68. (2024) "Product Information. Pivya (pivmecillinam)." UTILITY Therapeutics Ltd
View all 68 references

Penicillins (applies to Amoclan) hemodialysis

Moderate Potential Hazard, High plausibility.

Penicillin antibiotics (except for agents in the penicillinase-resistant class) are removed by hemodialysis. Doses should either be scheduled for administration after dialysis or supplemental doses be given after dialysis.


  1. Giron JA, Meyers BR, Hirschman SZ, Srulevitch E (1981) "Pharmacokinetics of piperacillin in patients with moderate renal failure and in patients undergoing hemodialysis." Antimicrob Agents Chemother, 19, p. 279-83
  2. Heim KL (1985) "The effect of hemodialysis on piperacillin pharmacokinetics." Drug Intell Clin Pharm, 19, p. 455
  3. Francke EL, Appel GB, Neu HC (1979) "Kinetics of intravenous amoxicillin in patients on long-term dialysis." Clin Pharmacol Ther, 26, p. 31-5
  4. Slaughter RL, Kohli R, Brass C (1984) "Effects of hemodialysis on the pharmacokinetics of amoxicillin/clavulanic acid combination." Ther Drug Monit, 6, p. 424-7
  5. Janicke DM, Mangione A, Schultz RW, Jusko WJ (1981) "Mezlocillin disposition in chronic hemodialysis patients." Antimicrob Agents Chemother, 20, p. 590-4
  6. Kampf D, Schurig R, Weihermuller K, Forster D (1980) "Effects of impaired renal function hemodialysis and peritoneal dialysis on the pharmacokinetics of mezlocillin." Antimicrob Agents Chemother, 18, p. 81-7
  7. Davies BE, Boon R, Horton R, Reubi FC, Descoeudres CE (1988) "Pharmacokinetics of amoxycillin and clavulanic acid in haemodialysis patients following intravenous administration of augmentin." Br J Clin Pharmacol, 26, p. 385-90
  8. Francke E, Mehta S, Neu HC, Appel GB (1979) "Kinetics of intravenous mezlocillin in chronic hemodialysis patients." Clin Pharmacol Ther, 26, p. 228-31
  9. Thorsteinsson SB, Steingrimsson O, Asmundsson P, Bergan T (1981) "Pharmacokinetics of mezlocillin during haemodialysis." Scand J Infect Dis, 29, p. 59-63
  10. Wise R, Reeves DS, Parker AS (1974) "Administration of ticarcillin, a new antipseudomonal antibiotic, in patients undergoing dialysis." Antimicrob Agents Chemother, 5, p. 119-20
  11. Brogard JM, Comte F, Spach MO, Lavillaureix J (1982) "Pharmacokinetics of mezlocillin in patients with kidney impairment: special reference to hemodialysis and dosage adjustments in relation to renal function." Chemotherapy, 28, p. 318-26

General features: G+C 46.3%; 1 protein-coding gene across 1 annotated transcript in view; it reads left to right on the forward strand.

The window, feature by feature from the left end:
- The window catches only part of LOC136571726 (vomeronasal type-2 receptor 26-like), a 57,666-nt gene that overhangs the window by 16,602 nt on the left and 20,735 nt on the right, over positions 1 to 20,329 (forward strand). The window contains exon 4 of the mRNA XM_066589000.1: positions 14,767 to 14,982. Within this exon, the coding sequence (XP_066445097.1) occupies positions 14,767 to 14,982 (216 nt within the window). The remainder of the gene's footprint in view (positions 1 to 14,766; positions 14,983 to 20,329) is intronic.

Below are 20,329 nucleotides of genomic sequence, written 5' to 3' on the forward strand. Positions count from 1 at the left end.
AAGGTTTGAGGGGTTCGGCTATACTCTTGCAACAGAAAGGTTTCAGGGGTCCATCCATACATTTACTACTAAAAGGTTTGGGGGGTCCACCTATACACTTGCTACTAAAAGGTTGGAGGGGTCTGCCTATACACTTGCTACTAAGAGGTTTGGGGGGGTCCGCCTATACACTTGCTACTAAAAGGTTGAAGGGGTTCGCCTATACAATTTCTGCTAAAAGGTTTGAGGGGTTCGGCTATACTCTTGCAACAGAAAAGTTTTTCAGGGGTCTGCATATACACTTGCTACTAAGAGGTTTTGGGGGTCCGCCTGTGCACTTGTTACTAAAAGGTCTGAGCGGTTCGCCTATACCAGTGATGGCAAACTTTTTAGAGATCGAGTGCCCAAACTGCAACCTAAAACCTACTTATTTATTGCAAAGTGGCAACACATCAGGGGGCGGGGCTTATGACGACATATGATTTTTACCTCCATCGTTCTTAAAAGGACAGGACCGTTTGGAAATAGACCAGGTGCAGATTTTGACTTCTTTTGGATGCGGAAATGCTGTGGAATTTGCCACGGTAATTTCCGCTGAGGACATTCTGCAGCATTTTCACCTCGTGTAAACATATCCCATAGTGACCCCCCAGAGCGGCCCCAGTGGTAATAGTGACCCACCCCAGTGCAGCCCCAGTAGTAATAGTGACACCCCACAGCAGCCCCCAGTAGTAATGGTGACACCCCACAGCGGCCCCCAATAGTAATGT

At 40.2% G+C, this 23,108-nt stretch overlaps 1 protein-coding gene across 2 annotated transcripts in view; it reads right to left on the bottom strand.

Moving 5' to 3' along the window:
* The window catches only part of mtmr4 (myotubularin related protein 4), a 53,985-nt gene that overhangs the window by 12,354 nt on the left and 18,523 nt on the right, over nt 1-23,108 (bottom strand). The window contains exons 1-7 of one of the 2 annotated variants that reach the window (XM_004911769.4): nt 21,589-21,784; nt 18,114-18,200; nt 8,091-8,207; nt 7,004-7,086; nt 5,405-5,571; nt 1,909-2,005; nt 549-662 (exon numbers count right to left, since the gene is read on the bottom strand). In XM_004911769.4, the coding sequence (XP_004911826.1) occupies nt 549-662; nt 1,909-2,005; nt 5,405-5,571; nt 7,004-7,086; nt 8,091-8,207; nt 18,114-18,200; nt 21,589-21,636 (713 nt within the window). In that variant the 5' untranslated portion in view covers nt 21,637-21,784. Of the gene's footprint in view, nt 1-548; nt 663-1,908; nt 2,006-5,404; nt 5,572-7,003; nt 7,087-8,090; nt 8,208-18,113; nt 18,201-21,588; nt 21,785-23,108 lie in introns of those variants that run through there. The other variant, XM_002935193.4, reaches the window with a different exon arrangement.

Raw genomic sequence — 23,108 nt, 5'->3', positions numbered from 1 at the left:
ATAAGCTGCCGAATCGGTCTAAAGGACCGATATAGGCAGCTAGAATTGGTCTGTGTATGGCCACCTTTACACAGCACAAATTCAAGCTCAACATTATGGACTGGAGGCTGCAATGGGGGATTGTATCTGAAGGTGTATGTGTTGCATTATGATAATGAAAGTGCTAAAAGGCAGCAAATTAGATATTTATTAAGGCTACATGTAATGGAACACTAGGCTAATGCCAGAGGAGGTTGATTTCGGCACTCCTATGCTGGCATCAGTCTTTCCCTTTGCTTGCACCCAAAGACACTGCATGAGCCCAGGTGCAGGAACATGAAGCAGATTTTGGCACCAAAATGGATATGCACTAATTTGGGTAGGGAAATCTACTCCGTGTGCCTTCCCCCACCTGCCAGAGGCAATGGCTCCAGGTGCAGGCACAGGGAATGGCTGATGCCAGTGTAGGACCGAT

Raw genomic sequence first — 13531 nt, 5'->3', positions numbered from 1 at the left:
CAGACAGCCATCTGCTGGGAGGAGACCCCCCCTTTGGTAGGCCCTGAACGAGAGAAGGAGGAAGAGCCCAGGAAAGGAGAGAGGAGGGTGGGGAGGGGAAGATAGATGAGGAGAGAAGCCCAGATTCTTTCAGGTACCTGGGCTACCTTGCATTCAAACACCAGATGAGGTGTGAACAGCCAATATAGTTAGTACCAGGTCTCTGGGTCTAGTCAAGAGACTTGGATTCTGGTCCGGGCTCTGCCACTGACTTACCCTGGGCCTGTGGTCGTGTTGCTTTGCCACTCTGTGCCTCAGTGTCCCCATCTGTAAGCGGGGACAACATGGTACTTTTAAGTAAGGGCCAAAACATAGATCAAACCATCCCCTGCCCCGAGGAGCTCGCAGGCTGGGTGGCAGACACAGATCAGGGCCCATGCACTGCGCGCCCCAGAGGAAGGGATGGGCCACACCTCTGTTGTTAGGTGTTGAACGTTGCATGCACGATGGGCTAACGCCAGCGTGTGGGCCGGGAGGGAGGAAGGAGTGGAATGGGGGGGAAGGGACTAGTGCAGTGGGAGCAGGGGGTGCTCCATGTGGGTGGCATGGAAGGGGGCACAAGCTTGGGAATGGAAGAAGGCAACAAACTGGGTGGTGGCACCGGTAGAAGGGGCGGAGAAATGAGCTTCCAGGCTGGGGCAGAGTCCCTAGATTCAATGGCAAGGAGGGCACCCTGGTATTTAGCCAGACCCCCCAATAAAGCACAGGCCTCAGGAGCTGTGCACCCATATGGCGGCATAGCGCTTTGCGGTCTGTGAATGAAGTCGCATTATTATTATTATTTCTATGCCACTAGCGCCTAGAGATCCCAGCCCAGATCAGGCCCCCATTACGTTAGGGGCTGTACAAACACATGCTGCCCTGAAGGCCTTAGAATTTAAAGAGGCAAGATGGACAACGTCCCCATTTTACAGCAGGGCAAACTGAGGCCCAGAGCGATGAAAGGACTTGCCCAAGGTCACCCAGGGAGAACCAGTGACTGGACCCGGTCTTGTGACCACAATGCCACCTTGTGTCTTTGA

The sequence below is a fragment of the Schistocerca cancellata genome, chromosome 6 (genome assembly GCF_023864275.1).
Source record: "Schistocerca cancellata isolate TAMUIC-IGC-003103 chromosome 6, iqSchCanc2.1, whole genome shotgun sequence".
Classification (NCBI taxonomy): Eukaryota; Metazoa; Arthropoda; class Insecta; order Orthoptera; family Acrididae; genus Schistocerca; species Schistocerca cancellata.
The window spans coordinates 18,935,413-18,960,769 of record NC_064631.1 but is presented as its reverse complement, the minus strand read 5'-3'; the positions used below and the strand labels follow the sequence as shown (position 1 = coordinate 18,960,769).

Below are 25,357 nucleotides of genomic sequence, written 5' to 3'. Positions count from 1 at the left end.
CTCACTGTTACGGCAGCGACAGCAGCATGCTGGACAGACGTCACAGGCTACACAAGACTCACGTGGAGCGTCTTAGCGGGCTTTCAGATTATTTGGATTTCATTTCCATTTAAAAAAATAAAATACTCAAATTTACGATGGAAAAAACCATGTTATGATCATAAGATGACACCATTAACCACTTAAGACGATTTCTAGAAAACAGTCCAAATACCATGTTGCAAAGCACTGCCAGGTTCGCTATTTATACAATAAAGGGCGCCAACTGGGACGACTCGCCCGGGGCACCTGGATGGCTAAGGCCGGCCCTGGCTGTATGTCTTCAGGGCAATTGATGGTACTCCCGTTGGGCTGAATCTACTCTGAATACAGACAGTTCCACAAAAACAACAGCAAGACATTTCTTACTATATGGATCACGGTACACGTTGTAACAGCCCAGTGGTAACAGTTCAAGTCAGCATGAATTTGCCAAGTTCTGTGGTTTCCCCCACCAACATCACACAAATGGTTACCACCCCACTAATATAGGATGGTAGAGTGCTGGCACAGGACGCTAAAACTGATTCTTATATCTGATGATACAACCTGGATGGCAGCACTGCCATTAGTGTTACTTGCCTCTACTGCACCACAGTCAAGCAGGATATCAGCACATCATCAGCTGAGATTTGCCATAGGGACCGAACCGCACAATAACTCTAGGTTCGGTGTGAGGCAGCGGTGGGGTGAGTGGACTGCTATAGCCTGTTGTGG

12. Oe PL, Simonian S, Verhoef J (1973) "Pharmacokinetics of the new penicillins." Chemotherapy, 19, p. 279-88
  13. Reitberg DP, Marble DA, Schultz RW, Whall TJ, Schentag JJ (1988) "Pharmacokinetics of cefoperazone (2.0 g) and sulbactam (1.0 g) coadministered to subjects with normal renal function, patients with decreased renal function, and patients with end-stage renal disease on hemodialysis." Antimicrob Agents Chemother, 32, p. 503-9
  14. Blum RA, Kohli RK, Harrison NJ, Schentag JJ (1989) "Pharmacokinetics of ampicillin (2.0 grams) and sulbactam (1.0 gram) coadministered to subjects with normal and abnormal renal function and with end-stage renal disease on hemodialysis." Antimicrob Agents Chemother, 33, p. 1470-6
  15. Rho JP, Jones A, Wood M, et al. (1989) "Single-dose pharmacokinetics of intravenous ampicillin plus sulbactam in healthy elderly and young adult subjects." J Antimicrob Chemother, 24, p. 573-80
  16. "Product Information. Polycillin-PRB (ampicillin-probenecid)." Apothecon Inc
  17. (2002) "Product Information. Spectrobid (bacampicillin)." Roerig Division
  18. (2002) "Product Information. Geocillin (carbenicillin)." Roerig Division
  19. (2002) "Product Information. Mezlin (mezlocillin)." Bayer
  20. (2001) "Product Information. Pfizerpen (penicillin)." Roerig Division
  21. (2001) "Product Information. Pipracil (piperacillin)." Lederle Laboratories
  22. (2001) "Product Information. Ticar (ticarcillin)." SmithKline Beecham
View all 22 references

Amoclan drug interactions

There are 71 drug interactions with Amoclan (amoxicillin / clavulanate).

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Drug Interaction Classification

These classifications are only a guideline. The relevance of a particular drug interaction to a specific individual is difficult to determine. Always consult your healthcare provider before starting or stopping any medication.
Major Highly clinically significant. Avoid combinations; the risk of the interaction outweighs the benefit.
Moderate Moderately clinically significant. Usually avoid combinations; use it only under special circumstances.
Minor Minimally clinically significant. Minimize risk; assess risk and consider an alternative drug, take steps to circumvent the interaction risk and/or institute a monitoring plan.
Unknown No interaction information available.

Further information

Always consult your healthcare provider to ensure the information displayed on this page applies to your personal circumstances.